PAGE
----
Lean is Common Sense? #ObviouslyLean
I've been amused by the Hotels.com “Captain Obvious” character and TV commercials. Hotels.com is, um, a site where you book hotels. Obvious.
It's often said that Lean is “common sense.” If that's true, I guess it goes along with the phrase that common sense is uncommon.
Aspects of a Lean culture often seem like common sense, but only in hindsight. We should involve all employees in identifying and solving problems. Obvious. Simple. Then why doesn't that happen in most organizations?
As David Mann says, the challenge isn't that Lean is complicated… the challenge is that it's very different than the way most organizations operate.
To celebrate the “obviousness” of Lean, I've created some images (that I shared on Twitter with the hashtag #ObviouslyLean) and I'd invite you to create and share your own.
And here is a blank template you can use to create your own (click on it for a larger file and download it). You can add text using PowerPoint or a graphics editor and then save as a .png or .jpg. Here is a PowerPoint template you can use.
If you have one to submit, post it to Twitter with the hashtag #ObviouslyLean or submit it for consideration via the form below. You might be selected to receive a copy of a book from my “Inventory of Duplicate Lean Books” or a copy of The Executive Guide to Healthcare Kaizen. It's just that obvious.
By submitting an image, you grant Mark Graban to post your image on LeanBlog.org (not all submissions will be published).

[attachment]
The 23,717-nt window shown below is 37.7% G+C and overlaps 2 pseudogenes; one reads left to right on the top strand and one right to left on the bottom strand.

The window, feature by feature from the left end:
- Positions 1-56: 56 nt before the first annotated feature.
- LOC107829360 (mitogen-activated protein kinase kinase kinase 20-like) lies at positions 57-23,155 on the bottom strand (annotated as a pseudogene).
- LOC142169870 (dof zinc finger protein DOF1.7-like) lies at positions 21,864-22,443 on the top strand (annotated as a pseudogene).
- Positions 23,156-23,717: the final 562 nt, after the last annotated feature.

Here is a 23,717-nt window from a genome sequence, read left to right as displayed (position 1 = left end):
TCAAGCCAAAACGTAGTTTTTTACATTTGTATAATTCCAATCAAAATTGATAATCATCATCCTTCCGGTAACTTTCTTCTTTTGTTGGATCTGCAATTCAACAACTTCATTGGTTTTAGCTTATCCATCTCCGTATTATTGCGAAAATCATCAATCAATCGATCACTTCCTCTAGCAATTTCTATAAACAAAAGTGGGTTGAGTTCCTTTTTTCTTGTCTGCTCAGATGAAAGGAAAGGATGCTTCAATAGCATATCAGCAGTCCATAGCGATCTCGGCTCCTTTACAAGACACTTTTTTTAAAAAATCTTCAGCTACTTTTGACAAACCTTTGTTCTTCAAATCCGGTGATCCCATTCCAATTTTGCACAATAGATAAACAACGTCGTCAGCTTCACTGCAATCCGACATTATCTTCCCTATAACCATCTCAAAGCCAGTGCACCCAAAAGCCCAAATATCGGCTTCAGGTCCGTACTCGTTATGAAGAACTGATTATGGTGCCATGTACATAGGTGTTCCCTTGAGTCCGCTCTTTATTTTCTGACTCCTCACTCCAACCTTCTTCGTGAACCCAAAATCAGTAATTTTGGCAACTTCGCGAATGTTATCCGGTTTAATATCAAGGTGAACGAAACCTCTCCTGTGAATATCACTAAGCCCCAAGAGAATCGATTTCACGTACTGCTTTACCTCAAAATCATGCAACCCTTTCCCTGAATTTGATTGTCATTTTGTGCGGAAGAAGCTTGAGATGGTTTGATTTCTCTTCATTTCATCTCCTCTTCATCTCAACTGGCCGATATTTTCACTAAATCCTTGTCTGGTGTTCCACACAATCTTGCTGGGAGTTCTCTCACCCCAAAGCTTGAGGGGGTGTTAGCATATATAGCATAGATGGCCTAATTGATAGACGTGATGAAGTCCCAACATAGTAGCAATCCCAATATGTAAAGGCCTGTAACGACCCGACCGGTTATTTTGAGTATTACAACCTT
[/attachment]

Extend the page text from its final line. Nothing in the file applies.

What do you think? Please scroll down (or click) to post a comment. Or please share the post with your thoughts on LinkedIn.
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Two entries from Chad Walters:
Thanks for the entries.
I really do think Lean is common sense, but when Lean isn’t applied or practiced properly it becomes something much more questionable. So GOOD Lean application is common sense. L.A.M.E. is not so much.
Mark, my phrase is: “This isn’t your typical flavor-of-the-month corporate program. It’s a way of life”.
Here’s the first #ObviouslyLeanStartup image:
By Brant Roney via Twitter:
By Jordan Petry:
“Lowest price may not mean lowest cost.”
Congratulations to Chad Walters for being our contest winner.
You can choose from the “duplicate Lean book prize closet”:
Gemba Kaizen (2nd edition)
Managing to Learn
Hardwiring Flow: Systems and Processes for Seamless Patient Care
Let me know which you’d like.
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